This month alone, I've been interviewed by 2 podcasts, 1 live radio station, and joined a video live-streamed panel discussion. Behind the scenes, I'm lending input to more endeavors just over the horizon. To explain all this flurry of off-stage activity, I need to share some important recent events.
What to Do about Trans Persons?
First, I've come to this inescapable conclusion: every transgender person is, whether they like it or not, a political figure. Even before the current administration took office, our very existence has been up for debate. How to accommodate us in public bathrooms, doctors' offices, and even just on the street has become a matter of government policy. Unless they plan to sit at home in the closet, a trans person must engage in what's affecting their lives. Even just actors, like me.
Maybe especially entertainers, since we have a highly visible presence. For me, and my particular projects so far, this presence has felt quite positive. Up on that stage, I find that audiences are fascinated by us, and enjoy engaging with trans actors' many human commonalities, as well as our few unique aspects. Directors too are eager to use transgender actors, though not always certain in what roles. And writers are especially keen to jump in and write, write, write new stories that "capture" our experience and make bold, necessary statements about us.
Or so they hope.
To date, not all such attempts have been unmitigated successes -- neither for the theatres themselves, nor the transgender community at large. Of special concern to me: just how few transgender theatre artists are included in the creative process. Cis (non-trans) actors still are being cast in trans roles. Our transgender directors, playwrights, & designers seldom if ever are invited to participate. At best, in some cases, we serve as "consultants" to deliver a speech about "what its like to be trans", on the hopeful presumption that this transmits all data and nuances the production team needs, and, in the best cases, to also flag the script for egregious mis-steps and inaccuracies. But as for telling our own stories with full authenticity -- not just exploiting us as freaks/symbols/and other peoples living on the margins --- well, this is a rarity indeed. At least in Chicago.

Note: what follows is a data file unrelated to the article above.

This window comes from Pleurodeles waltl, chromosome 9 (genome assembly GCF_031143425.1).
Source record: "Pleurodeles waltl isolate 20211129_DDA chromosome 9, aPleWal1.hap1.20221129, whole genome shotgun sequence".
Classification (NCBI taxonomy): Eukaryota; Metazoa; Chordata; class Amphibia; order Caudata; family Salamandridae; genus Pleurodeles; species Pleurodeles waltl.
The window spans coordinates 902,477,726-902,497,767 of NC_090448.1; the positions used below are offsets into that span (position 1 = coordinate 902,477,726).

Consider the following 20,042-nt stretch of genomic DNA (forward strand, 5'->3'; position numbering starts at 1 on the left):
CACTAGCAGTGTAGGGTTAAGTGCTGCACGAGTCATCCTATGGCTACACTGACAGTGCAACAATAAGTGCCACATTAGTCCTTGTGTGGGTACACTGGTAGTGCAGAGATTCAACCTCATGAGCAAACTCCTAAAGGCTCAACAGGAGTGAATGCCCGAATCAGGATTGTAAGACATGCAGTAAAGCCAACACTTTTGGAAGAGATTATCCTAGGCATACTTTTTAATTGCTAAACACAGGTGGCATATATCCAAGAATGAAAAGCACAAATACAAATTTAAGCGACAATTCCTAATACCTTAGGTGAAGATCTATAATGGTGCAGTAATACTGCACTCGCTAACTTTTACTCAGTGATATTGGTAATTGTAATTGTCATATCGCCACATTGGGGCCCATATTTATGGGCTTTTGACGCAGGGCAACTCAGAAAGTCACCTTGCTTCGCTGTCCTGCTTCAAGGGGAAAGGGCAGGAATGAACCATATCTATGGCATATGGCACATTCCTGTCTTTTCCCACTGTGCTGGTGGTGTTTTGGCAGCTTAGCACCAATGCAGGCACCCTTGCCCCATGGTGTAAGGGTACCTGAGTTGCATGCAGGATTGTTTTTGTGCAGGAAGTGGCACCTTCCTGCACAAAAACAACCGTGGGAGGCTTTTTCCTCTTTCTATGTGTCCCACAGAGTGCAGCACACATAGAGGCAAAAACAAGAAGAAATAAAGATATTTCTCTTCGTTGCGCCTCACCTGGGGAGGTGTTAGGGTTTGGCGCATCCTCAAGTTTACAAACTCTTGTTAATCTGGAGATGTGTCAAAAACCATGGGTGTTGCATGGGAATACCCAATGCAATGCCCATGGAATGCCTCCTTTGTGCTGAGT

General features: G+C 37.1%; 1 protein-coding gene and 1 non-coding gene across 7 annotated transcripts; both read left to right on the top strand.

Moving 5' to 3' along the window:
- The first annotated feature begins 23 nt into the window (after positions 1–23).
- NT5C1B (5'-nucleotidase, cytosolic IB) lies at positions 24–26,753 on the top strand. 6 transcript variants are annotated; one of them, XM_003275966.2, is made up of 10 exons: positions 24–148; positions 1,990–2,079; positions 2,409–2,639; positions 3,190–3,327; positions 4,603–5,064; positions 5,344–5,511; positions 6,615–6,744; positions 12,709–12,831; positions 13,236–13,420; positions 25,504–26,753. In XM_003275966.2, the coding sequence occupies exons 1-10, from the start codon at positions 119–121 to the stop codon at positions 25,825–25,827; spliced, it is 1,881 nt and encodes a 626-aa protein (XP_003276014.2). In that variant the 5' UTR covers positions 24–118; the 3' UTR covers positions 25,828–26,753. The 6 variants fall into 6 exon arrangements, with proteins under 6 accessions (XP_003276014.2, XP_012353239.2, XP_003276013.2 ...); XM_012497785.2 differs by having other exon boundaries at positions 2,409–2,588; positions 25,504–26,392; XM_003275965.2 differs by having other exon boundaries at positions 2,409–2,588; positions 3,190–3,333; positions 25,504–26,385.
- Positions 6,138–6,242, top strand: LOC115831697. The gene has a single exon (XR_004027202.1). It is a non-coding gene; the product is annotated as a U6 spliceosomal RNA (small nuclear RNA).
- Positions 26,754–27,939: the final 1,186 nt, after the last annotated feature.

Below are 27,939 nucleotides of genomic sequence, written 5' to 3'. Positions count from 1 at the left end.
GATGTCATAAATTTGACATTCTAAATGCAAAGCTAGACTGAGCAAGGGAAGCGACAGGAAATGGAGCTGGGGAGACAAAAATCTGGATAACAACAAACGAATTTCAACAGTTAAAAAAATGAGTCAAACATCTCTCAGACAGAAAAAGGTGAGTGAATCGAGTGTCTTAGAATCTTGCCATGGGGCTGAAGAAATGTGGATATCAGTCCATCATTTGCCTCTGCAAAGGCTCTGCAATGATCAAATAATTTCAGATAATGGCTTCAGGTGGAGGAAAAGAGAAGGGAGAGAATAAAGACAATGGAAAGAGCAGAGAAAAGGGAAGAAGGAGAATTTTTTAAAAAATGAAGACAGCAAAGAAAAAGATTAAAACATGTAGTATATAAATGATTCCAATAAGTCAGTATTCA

Chicago Trans Theatre Initiative
I became directly involved in this situation last autumn, 2016, when a handful of new "trans" shows arrived on the theatre scene. I'd seen casting notices for none of these, nor had any of my trans friends. So I was concerned, and made a point to see every single production. I found most were sincere attempts to represent us, but as usual none included us in the telling, and this greatly impacted both the quality and veracity of the work
Alarmed, I sought to counter what I was seeing and hearing. If an audience talk-back session was offered, I spoke up to offer my perspective. Messages were written to the artistic directors of the companies. I even arranged a Skype session bringing together some of my fellow trans actors with the director of one show, to discuss what we'd seen and to make our case for greater inclusion. To our surprise, she agreed with us, and connected me to a team of forward-thinking folks at The Goodman Theatre eager to explore the discussion even further. Within just a couple months, they set up a panel presentation before a large crowd of key Chicago theatre artists and decision makers.
For 90 minutes on November 29th, these talented folks focused entirely on transgender theatre: what needs to be done to better tell trans stories, and involve trans talent on Chicago stages? The talk broke new ground for many attendees, who for the first time encountered key questions that need to be addressed. Exciting stuff, and a good start towards the end goals, towards developing some practical, nuts-and-bolts industry recommendations, and providing useful resources for theatre companies to learn, and better arrive at their own answers. As of right now, we're laying out next steps, with Steppenwolf Theatre joining the planning efforts.
This important work behind the scenes has made folks more aware and more curious, so I've been given the microphone (literally) to expand on what all this means. Below is a round-up of my media "presence", just during March, along with a short synopsis of topics covered.
Spiel Chicago podcast
March 3, 2017
We cover: My past biography, recent career, getting started again, I Am My Own Wife, current Trans Initiative work, Great Trans* Play Contest.
Link to podcast here
March 9, 2017
"Her Words, Her Voice: a panel on women in Chicago theatre."
We cover: casting opportunities; the kinds of stories being told; intersectionality of women's presence with racial, gender and disability groups.
View the entire 30-some minute discussion below.
Your Program is Your Ticket podcast
March 14, 2017
We cover: my past theatre background, recent theatre work, and current activism. There is about 6 minutes of the host's other material before and after my interview.
Soundcloud link here
Vocalo Morning AMp,
Radio program, discussion with host Jill Hopkins-Olewnik
We cover: No discussion of theatre, but on broader feminism & trans intersectional issues, stirred up by recent remarks from famed feminist-author Chimamanda Ngoze Adichi.
Soundcloud Link here
Read More About It...
A fine article published back on February 10th summarizing my body of theatre and activist work in 2016/17 by Emily Mercedes Rich for FMagazine.